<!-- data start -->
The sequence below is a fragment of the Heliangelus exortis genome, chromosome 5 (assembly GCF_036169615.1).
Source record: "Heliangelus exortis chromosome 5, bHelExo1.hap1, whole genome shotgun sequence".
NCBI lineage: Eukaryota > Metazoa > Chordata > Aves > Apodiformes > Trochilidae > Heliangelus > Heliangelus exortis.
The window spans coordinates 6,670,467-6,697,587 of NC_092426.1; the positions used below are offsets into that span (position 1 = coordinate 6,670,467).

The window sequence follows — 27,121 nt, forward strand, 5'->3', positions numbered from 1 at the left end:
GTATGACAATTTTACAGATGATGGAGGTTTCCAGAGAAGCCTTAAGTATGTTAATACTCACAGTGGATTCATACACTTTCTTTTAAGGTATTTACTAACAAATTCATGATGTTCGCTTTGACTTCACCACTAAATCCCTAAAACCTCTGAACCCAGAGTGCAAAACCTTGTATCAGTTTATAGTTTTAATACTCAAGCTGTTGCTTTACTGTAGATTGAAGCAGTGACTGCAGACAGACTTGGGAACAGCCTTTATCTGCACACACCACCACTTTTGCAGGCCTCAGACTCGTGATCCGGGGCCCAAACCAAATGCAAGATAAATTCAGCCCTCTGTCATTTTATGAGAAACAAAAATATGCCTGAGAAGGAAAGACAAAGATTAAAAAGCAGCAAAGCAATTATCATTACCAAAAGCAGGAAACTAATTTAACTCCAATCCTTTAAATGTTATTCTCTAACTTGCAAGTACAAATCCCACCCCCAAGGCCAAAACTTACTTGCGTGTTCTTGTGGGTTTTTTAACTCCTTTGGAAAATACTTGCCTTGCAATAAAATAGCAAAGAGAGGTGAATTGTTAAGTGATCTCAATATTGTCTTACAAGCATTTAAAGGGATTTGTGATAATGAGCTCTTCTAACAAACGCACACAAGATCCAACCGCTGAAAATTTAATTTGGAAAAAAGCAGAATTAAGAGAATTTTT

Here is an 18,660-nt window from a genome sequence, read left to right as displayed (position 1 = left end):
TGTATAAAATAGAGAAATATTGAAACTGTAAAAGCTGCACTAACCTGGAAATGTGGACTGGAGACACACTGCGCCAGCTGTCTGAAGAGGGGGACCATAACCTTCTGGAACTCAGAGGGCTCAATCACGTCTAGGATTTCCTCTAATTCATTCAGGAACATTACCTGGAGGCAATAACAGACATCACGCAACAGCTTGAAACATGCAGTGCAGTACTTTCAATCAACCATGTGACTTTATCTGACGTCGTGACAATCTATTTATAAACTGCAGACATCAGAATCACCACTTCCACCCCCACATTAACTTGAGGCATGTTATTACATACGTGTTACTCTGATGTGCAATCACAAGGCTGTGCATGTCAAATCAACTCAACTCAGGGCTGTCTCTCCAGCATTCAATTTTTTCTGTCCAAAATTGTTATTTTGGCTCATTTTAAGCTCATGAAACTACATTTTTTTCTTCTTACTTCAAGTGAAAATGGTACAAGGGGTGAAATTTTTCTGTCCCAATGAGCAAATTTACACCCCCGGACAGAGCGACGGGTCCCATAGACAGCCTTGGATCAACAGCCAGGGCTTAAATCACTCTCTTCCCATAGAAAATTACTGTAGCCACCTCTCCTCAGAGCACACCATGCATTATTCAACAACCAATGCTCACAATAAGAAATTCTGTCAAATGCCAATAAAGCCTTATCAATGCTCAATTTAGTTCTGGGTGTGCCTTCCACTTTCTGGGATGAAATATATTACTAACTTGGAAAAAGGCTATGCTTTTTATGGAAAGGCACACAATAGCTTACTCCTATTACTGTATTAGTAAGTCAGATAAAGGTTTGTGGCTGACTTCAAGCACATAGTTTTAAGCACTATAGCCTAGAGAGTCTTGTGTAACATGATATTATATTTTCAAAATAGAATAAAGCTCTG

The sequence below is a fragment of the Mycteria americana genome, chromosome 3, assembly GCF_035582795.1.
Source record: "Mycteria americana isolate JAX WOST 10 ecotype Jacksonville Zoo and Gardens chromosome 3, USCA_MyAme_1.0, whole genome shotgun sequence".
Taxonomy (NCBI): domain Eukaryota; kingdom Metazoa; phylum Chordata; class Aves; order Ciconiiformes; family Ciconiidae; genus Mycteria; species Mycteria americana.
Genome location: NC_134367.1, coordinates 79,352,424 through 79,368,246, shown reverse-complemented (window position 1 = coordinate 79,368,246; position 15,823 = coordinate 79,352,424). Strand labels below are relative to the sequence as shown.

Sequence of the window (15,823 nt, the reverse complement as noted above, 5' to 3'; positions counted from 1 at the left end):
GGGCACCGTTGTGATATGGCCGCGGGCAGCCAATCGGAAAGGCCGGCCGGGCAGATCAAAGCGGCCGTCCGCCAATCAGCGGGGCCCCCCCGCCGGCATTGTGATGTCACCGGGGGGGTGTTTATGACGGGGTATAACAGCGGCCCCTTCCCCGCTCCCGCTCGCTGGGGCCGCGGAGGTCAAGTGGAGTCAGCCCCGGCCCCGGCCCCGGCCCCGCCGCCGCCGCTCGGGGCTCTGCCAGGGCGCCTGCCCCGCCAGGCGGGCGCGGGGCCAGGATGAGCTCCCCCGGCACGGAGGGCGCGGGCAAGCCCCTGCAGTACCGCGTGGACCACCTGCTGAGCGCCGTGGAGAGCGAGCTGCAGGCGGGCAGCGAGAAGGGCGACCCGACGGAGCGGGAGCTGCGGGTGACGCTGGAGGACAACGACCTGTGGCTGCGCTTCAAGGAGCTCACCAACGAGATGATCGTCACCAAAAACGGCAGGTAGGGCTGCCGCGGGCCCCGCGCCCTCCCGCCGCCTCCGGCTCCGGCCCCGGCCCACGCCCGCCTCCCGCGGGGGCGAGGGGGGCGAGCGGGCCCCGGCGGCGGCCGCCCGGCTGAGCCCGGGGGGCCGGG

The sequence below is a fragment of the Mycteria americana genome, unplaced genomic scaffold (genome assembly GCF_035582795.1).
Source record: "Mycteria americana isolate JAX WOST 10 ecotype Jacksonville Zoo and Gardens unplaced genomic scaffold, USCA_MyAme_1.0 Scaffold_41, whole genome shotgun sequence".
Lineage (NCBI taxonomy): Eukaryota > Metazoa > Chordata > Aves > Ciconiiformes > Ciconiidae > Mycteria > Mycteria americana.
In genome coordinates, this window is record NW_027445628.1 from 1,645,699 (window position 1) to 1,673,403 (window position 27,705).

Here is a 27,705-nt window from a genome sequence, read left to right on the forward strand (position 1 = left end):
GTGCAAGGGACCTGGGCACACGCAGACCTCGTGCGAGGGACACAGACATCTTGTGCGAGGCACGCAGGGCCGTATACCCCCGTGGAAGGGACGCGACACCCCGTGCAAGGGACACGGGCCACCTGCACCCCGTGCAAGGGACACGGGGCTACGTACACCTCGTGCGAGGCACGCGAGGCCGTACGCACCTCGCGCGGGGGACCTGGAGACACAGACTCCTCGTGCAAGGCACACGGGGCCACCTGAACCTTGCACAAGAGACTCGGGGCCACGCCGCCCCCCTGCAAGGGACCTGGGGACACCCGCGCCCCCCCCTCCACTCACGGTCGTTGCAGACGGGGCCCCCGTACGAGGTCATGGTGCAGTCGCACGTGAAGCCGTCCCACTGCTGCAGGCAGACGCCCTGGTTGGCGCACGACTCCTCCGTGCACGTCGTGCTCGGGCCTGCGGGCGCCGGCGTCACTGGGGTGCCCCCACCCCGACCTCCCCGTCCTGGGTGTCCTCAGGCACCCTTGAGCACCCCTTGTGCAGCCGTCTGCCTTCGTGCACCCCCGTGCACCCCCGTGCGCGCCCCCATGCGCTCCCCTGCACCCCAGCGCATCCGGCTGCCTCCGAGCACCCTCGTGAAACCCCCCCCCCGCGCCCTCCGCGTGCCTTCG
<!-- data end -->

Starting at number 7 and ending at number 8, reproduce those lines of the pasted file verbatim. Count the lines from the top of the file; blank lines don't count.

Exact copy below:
Here is an 18,660-nt window from a genome sequence, read left to right as displayed (position 1 = left end):
TGTATAAAATAGAGAAATATTGAAACTGTAAAAGCTGCACTAACCTGGAAATGTGGACTGGAGACACACTGCGCCAGCTGTCTGAAGAGGGGGACCATAACCTTCTGGAACTCAGAGGGCTCAATCACGTCTAGGATTTCCTCTAATTCATTCAGGAACATTACCTGGAGGCAATAACAGACATCACGCAACAGCTTGAAACATGCAGTGCAGTACTTTCAATCAACCATGTGACTTTATCTGACGTCGTGACAATCTATTTATAAACTGCAGACATCAGAATCACCACTTCCACCCCCACATTAACTTGAGGCATGTTATTACATACGTGTTACTCTGATGTGCAATCACAAGGCTGTGCATGTCAAATCAACTCAACTCAGGGCTGTCTCTCCAGCATTCAATTTTTTCTGTCCAAAATTGTTATTTTGGCTCATTTTAAGCTCATGAAACTACATTTTTTTCTTCTTACTTCAAGTGAAAATGGTACAAGGGGTGAAATTTTTCTGTCCCAATGAGCAAATTTACACCCCCGGACAGAGCGACGGGTCCCATAGACAGCCTTGGATCAACAGCCAGGGCTTAAATCACTCTCTTCCCATAGAAAATTACTGTAGCCACCTCTCCTCAGAGCACACCATGCATTATTCAACAACCAATGCTCACAATAAGAAATTCTGTCAAATGCCAATAAAGCCTTATCAATGCTCAATTTAGTTCTGGGTGTGCCTTCCACTTTCTGGGATGAAATATATTACTAACTTGGAAAAAGGCTATGCTTTTTATGGAAAGGCACACAATAGCTTACTCCTATTACTGTATTAGTAAGTCAGATAAAGGTTTGTGGCTGACTTCAAGCACATAGTTTTAAGCACTATAGCCTAGAGAGTCTTGTGTAACATGATATTATATTTTCAAAATAGAATAAAGCTCTG